The evidence which defendants now submit in support of their motion is (1) an affidavit by Alabama Governor Fob James stating his "philosophy and policy with regard to the Department of Public Safety" since his administration began; (2) an affidavit by David G. Bronner, Director of Finance, pointing out that the budget of the Department of Public Safety was intended to and did grow over the years 1979 to 1981; (3) an affidavit with supporting documents by Harold K. Chaffin documenting the budgetary increases; and (4) an affidavit and supporting documents by Captain John R. Hall, Personnel Officer for the Department *87 of Public Safety, establishing that the size of the Department has increased since 1980. There is nothing to indicate that any of this evidence is new or was unavailable to the defendant prior to July 31, 1981, except for the hiring statistics for August and September of 1981. The Court fails to see why, if this information is relevant, these documents were not presented to this Court prior to July 31, 1981.

This Court could deny defendants' motion solely for the above stated reasons; however, the Court thinks there is a more important rationale for denial. The information the defendants seek to have this Court consider is irrelevant to the central issue in this cause. The primary factual determination to be made in this type of case is what procedures were followed, determinations made, and rationale given by the employer prior to the involuntary retirement of the employee. Thus, this Court is concerned only with the documented reasons for requiring retirement at age sixty given by defendants prior to Captain Adams' retirement in February of 1980. The meaning which the Governor and Director of Finance intended for the Personnel Director and the Director of Public Safety to give the Governor's memorandum is irrelevant in the face of the documentary evidence showing the construction which the Personnel Director did give the memorandum.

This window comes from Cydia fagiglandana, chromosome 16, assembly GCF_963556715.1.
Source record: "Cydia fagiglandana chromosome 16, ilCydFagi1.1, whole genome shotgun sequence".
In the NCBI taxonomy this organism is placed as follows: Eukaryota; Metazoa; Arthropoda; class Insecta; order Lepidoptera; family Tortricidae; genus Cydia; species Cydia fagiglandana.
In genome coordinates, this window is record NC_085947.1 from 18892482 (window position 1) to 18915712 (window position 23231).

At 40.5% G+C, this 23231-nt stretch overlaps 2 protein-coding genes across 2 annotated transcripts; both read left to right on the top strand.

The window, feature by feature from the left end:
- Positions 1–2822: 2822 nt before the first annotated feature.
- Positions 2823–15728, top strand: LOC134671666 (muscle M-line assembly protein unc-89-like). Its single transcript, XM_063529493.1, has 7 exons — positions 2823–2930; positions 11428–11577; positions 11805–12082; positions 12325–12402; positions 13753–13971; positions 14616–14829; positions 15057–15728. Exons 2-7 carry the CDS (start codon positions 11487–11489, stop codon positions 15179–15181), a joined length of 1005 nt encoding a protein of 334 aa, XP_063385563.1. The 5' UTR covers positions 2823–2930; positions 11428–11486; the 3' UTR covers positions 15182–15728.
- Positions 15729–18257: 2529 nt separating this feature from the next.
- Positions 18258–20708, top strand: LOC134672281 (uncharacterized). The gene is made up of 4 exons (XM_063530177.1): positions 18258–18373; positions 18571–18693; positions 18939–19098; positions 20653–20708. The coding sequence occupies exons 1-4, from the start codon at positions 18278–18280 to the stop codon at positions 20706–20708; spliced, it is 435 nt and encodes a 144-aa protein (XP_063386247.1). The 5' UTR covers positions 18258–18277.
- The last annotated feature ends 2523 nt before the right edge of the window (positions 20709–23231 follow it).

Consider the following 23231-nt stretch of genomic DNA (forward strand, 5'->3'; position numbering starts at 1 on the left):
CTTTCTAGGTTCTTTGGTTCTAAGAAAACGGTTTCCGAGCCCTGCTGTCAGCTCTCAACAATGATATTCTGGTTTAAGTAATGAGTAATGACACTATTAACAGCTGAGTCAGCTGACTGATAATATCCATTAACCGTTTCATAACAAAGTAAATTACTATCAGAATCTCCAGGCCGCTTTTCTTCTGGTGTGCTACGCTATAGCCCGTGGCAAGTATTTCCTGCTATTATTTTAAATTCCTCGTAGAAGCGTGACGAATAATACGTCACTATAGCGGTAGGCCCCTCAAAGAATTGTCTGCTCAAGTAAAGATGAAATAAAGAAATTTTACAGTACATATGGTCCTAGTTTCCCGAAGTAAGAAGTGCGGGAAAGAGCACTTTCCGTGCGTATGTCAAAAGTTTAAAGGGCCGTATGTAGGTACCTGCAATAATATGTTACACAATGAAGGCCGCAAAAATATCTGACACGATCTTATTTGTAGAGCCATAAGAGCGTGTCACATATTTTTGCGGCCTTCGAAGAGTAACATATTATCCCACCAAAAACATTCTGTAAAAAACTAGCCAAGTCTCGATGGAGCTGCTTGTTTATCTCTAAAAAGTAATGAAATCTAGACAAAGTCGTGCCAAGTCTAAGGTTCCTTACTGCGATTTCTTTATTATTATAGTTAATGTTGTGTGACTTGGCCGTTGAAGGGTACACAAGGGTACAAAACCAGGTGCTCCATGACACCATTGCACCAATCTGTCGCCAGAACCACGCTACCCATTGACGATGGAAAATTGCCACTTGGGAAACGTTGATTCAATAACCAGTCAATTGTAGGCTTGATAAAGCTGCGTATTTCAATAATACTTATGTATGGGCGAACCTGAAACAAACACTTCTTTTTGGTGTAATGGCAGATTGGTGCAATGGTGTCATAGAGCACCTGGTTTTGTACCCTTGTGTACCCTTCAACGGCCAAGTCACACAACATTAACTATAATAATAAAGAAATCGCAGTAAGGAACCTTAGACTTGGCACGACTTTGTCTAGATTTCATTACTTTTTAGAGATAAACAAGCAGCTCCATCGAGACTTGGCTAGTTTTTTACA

Likewise, the Governor's philosophy that the number of state troopers and their budget should be increased and the fact that the Governor has worked to accomplish these goals in other areas, is irrelevant to the reason Captain Adams was involuntarily retired. The evidence clearly shows that the Governor issued a memorandum stating that in order to trim the budget no department, agency or board was to request a waiver of the seventy year old mandatory retirement law. Personnel Director Frazer then informed the Director of Public Safety that the Governor's decision on compulsory retirement applied to his Department's sixty year old retirement law and even attached a list of Department of Public Safety employees who were to be retired. This list included Captain Adams. It may be true that Director Frazer's interpretation was not in accordance with the Governor's philosophy; but this does not change the fact that Captain Adams' request to work beyond age sixty was turned down due to an administrative policy based solely on economic concerns.